Sunday, August 28, 2022

Fortnightly Book, August 28

She is not any common earth
Water or wood or air,
But Merlin's Isle of Gramarye
Where you and I will fare.

 Terence Hanbury White was born in Bombay (modern day Mumbai) in 1906. He eventually went to Cambridge, where he wrote his thesis on Thomas Malory's Le Morte d'Arthur. It was only in 1937, though, after he had written a few science fiction novels and stories, that he picked up Malory and was struck that the whole tale was structured like a well-plotted tragedy and that the characters were all very plausible and realistic. He began to write a novel based on it, as a preface to Malory, that would deal with the various aspects of the story and that would make its heavy and serious theme palatable by drawing out the humor of some of Malory's actual characters. This was published in 1938 as The Sword in the Stone, and was eventually followed by three more works: The Witch in the Wood, The Ill-Made Knight, and The Candle in the Wind. These all were re-written during the Second World War, in ways that are usually considered to make the stories somewhat darker than they had originally been, and combined together into a long work, The Once and Future King, which is the fortnightly book.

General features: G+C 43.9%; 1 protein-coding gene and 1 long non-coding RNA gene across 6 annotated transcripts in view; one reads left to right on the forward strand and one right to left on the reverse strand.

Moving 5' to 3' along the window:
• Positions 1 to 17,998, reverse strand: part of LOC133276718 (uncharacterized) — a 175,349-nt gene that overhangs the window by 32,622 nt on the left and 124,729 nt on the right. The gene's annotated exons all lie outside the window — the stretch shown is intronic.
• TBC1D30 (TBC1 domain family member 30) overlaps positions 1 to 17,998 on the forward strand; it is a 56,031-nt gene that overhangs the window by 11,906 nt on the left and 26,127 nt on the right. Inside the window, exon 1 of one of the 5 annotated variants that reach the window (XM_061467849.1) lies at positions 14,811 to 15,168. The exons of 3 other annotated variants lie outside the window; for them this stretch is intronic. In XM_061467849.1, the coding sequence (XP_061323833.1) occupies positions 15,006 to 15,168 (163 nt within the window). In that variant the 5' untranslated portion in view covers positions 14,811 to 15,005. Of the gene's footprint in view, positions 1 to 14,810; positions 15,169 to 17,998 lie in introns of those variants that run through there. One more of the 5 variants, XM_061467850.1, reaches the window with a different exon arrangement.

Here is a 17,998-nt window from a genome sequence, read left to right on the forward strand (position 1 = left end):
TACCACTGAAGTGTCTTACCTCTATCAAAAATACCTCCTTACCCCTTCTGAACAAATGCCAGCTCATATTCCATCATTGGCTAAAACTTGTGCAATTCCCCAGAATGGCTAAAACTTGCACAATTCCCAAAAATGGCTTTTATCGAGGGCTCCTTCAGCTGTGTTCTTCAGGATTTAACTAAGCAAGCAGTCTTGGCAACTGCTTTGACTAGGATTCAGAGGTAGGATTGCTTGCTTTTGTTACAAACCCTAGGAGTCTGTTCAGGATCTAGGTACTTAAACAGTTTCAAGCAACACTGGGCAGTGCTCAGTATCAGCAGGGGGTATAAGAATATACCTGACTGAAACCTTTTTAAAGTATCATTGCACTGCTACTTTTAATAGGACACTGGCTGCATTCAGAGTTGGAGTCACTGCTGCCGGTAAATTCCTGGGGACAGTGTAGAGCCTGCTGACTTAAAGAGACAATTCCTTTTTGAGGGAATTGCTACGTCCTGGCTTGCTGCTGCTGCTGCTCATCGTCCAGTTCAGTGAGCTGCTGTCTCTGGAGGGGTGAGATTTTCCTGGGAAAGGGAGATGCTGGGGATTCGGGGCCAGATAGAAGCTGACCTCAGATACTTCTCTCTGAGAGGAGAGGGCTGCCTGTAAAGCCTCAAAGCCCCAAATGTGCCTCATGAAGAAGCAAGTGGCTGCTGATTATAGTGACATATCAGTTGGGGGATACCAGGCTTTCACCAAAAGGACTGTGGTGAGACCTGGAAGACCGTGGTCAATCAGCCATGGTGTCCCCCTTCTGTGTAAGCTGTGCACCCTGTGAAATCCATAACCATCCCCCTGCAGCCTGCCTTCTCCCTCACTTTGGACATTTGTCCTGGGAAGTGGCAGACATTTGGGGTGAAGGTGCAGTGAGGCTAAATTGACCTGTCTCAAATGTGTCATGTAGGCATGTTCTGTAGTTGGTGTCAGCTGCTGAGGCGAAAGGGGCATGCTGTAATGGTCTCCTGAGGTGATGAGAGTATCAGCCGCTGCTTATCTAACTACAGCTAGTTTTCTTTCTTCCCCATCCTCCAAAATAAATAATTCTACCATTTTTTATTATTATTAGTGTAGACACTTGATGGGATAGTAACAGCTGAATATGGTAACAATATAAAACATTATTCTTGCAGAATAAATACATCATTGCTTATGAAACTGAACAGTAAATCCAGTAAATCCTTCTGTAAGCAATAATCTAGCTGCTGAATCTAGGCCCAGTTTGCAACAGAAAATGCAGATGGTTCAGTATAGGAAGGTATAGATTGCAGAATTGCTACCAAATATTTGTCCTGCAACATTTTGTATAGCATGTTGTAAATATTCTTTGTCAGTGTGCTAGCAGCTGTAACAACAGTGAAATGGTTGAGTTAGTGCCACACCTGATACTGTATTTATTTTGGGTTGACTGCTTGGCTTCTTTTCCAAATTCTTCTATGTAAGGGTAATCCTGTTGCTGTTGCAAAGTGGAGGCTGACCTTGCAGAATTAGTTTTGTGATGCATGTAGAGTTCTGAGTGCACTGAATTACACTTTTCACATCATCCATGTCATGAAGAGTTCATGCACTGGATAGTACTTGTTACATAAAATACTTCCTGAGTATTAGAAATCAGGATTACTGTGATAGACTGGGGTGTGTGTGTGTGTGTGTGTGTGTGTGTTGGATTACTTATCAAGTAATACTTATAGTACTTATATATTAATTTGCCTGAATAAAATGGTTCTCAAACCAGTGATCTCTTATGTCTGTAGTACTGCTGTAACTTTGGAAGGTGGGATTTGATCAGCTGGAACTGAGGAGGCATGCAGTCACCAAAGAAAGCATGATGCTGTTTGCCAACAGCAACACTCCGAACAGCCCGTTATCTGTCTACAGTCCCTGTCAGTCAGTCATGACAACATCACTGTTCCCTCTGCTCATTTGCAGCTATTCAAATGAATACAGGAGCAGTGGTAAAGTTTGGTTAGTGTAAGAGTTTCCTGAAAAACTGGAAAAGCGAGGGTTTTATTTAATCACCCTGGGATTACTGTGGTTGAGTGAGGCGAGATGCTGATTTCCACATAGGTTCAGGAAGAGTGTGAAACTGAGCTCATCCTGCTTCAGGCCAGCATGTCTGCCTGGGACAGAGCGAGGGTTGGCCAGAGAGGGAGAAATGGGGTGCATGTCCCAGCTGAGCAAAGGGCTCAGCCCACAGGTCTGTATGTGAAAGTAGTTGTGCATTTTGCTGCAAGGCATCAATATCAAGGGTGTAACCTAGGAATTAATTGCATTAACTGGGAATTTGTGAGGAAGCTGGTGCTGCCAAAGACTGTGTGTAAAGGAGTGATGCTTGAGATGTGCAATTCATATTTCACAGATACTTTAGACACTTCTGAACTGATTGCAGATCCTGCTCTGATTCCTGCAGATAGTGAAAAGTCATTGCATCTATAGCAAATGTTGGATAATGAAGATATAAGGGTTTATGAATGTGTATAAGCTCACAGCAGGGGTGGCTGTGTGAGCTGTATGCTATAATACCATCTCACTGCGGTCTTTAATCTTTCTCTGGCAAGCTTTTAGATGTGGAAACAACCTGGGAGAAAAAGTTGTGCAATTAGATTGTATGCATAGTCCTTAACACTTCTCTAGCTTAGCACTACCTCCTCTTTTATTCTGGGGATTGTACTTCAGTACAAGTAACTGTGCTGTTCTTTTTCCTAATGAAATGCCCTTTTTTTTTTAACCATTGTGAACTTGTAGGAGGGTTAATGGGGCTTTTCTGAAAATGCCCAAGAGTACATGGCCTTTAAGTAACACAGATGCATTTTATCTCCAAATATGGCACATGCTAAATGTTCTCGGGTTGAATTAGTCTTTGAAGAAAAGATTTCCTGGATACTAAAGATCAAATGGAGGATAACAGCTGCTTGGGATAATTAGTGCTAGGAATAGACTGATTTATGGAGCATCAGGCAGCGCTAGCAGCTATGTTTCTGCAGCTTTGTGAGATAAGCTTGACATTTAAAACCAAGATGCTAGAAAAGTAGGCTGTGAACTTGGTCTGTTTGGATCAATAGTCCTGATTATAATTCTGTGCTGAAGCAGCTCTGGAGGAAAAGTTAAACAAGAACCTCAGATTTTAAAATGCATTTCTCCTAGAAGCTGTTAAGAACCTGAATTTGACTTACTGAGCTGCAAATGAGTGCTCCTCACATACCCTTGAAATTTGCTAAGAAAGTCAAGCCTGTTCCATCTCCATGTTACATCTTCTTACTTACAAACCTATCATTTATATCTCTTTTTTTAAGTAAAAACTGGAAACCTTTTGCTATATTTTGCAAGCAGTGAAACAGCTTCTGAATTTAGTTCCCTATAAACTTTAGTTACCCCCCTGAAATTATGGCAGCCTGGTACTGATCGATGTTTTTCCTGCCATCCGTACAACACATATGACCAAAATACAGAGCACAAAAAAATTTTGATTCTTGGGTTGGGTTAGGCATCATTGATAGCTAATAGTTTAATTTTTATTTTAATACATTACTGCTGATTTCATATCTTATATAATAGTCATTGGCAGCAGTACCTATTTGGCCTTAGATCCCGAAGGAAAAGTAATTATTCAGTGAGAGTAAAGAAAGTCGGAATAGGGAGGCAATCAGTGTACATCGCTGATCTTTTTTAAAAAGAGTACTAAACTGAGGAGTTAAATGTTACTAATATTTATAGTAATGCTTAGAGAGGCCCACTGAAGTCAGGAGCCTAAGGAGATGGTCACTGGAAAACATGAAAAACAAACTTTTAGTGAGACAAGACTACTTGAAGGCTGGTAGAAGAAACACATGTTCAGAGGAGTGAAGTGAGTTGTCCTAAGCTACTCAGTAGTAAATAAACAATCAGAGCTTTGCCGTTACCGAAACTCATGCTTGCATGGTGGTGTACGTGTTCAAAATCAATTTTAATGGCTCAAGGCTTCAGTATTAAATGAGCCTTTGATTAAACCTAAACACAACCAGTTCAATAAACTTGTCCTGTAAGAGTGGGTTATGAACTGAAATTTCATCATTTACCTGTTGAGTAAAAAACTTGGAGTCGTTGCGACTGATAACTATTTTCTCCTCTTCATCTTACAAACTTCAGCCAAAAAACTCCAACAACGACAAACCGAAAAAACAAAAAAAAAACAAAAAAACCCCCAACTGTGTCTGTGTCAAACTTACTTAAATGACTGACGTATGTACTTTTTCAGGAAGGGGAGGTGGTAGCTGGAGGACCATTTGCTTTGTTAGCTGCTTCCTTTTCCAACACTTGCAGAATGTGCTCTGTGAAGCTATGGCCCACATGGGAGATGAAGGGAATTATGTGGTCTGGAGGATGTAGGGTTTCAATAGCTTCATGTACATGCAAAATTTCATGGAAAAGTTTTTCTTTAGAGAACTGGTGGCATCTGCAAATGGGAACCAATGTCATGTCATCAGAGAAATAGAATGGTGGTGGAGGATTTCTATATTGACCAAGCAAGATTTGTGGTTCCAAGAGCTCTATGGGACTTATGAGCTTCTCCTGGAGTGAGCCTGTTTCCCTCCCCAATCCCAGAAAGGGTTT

The Once and Future King has four parts:

(I) The Sword in the Stone
(II) The Queen of Air and Darkness
(III) The Ill-Made Knight
(IV) The Candle in the Wind

And traces the story of Arthur from his birth to just before his death. The entire tale takes place in the late Middle Ages of an alternative Britain, sometimes called the Isle of Gramarye, in which our historical kings of Britain are mythical, and explores the themes of Might and Right in ways that reflect on the terrible wars of the twentieth century.